What is Melasma?
Melasma is a common skin condition. Brown patches appear on the cheeks, nose and sometimes over the forehead and upper lip. Melasma is also know as Cholasma, the mask of pregnancy, as it is often more apparent after childbirth. Indeed, this pigmented skin condition is significantly more prevalent in women with up to 90% of the cases involving females, mostly occurring between the 20-40 years of age.
What causes Melasma?
Melasma is due to the overproduction of melanin (skin pigment) that can be triggered off by a number of factors. While about 30% of individuals with melasma may report someone in the family with a similar condition, this is often not the case.
Known Tigger Factors:
- Sun exposure
- Hormonal treatments such as oral contraceptive pills
- Pregnancy; may increase with the number of childbirths
- Medications and Cosmetic Products (especially if they irritate the skin)
- Medical conditions; Hypothyroidism (low levels of circulating thyroid hormones)
How is Melasma Diagnosed?
Melasma is diagnosed based on the history, distribution and clinical examination of your skin.
A Wood’s lamp is used to examine the distribution and severity of the condition. This serves as a guide to determine how deep the melasma is, and the presence of other pigmented skin conditions, such as freckles and sun spots.
The Melasma Area and Severity Index (MASI) can be used to assess the severity and extent of your melasma. This measure of assessment takes into account the area involved, darkness and homogeneity of the areas. The higher the score, the more severe the symptoms. However this remains a subjective assessment tool, and serial clinical photography remains a practical way to assess response to treatment.
Of course, while we have tools to assess the physical symptoms, we must not underestimate the psychological impact of the skin condition. Often in Asian cultures, individuals may feel self conscious, embarrassed and feel the condition to be ‘unsightly’.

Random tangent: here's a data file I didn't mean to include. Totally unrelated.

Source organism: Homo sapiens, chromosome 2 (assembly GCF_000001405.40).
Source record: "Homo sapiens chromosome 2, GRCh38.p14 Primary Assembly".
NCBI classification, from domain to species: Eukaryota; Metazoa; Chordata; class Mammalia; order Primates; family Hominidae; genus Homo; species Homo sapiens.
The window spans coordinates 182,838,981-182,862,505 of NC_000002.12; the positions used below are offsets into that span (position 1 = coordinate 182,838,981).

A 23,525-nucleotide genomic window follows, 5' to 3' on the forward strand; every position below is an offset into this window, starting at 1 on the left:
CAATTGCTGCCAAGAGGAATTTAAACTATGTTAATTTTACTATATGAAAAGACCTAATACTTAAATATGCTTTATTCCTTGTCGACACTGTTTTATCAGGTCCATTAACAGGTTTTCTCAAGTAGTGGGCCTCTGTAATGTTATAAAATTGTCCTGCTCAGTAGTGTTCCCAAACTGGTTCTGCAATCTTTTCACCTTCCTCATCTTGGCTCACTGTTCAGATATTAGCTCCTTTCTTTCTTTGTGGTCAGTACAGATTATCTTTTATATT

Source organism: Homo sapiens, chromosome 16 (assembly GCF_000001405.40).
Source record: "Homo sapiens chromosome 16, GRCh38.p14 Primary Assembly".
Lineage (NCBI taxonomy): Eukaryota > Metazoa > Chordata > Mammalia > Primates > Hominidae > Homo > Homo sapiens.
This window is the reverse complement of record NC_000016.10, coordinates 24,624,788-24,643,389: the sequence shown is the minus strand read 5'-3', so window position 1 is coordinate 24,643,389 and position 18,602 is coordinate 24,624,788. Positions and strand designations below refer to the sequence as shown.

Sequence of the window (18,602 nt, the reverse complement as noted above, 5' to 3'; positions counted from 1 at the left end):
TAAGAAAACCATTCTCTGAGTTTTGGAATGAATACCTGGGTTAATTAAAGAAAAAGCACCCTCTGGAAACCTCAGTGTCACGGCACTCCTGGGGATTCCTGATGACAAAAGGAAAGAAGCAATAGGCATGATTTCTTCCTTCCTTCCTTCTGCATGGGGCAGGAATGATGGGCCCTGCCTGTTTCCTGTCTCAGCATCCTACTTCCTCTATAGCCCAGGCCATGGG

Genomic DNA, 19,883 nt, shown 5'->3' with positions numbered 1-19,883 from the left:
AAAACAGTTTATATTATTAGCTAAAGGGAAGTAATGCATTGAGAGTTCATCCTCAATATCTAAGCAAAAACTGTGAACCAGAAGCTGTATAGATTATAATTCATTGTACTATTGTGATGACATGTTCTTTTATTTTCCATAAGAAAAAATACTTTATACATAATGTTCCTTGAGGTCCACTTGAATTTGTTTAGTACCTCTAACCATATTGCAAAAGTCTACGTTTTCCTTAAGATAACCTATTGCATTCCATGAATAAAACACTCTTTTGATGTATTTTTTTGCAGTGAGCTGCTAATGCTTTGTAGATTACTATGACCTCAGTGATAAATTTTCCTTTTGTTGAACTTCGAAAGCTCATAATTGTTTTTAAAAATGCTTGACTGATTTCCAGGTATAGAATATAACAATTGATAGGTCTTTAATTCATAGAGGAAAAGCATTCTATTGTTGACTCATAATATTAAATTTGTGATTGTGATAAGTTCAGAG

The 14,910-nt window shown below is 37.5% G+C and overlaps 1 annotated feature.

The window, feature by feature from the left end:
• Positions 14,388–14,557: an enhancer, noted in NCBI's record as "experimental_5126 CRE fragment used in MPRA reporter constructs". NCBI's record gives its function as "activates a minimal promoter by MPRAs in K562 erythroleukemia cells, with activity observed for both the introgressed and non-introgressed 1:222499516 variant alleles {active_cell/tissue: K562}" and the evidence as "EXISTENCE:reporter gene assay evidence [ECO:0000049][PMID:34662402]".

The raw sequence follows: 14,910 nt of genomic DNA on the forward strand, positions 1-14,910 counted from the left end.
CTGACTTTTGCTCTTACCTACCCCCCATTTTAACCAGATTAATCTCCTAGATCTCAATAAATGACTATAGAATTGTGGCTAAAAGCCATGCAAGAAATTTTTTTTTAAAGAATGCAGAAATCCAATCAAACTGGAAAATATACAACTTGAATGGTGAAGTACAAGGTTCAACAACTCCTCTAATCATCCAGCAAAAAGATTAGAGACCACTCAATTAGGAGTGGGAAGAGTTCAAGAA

How can I reduce my Melasma?
Although Melasma is considered a chronic pigmentary skin condition, there are steps that you can take to reduce the worsening of your symptoms.
- Elimate trigger factors such as oral contraceptive pills (unless it is deemed necessary), sunbeds, sun tanning
- Sun protection: Melasma is very sun sensitive. Use a Sunblock of at least SPF 30-50 and PA+++ regularly
- Cosmetic Camouflage
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The first line treatment of Melasma involves using a triple combination of products, which contains Hydroquinone, Tretinoin and a steroid. Hydroquinone is a skin lightening agent that reduces melanin synthesis by inhibiting the enzyme involved in the process. The tretinoin (a retinoid, or Vitamin A based cream) enhances melanin elimination by increasing cell turnover and reducing melanocytic activity. The steroid cream, which is mild in potency aims to reduce the skin irritation caused by the former two products, and further reduces pigmentation. This triple combination regime is reported to improve Melasma symptoms in 60-80% of individuals treated, and visible improvement is noticeable at 8 weeks. At APAX Medical & Aesthetics Clinic, we specially compound our products that is customised to your skin type.
Other Topical formulations thought to be beneficial may include:
- Azelaic acid
- Kojic acid
- Tranexamic acid
- Ascorbic acid (Vitamin C)
Alternative melasma treatment options include chemical peels, dermabrasion and lasers. Low energy Q-Switched lasers for pigmentation removal have shown to be effective for melasma individuals, with less side effects and lesser downtime compared to ablative lasers such as CO2 laser. This method of melasma treatment is able to damage the pigment producing cells and cause dispersion of the melanin.
Every individual is unique in the distribution and severity of the melasma. A customised and holistic approach will lead to better results in this challenging skin condition.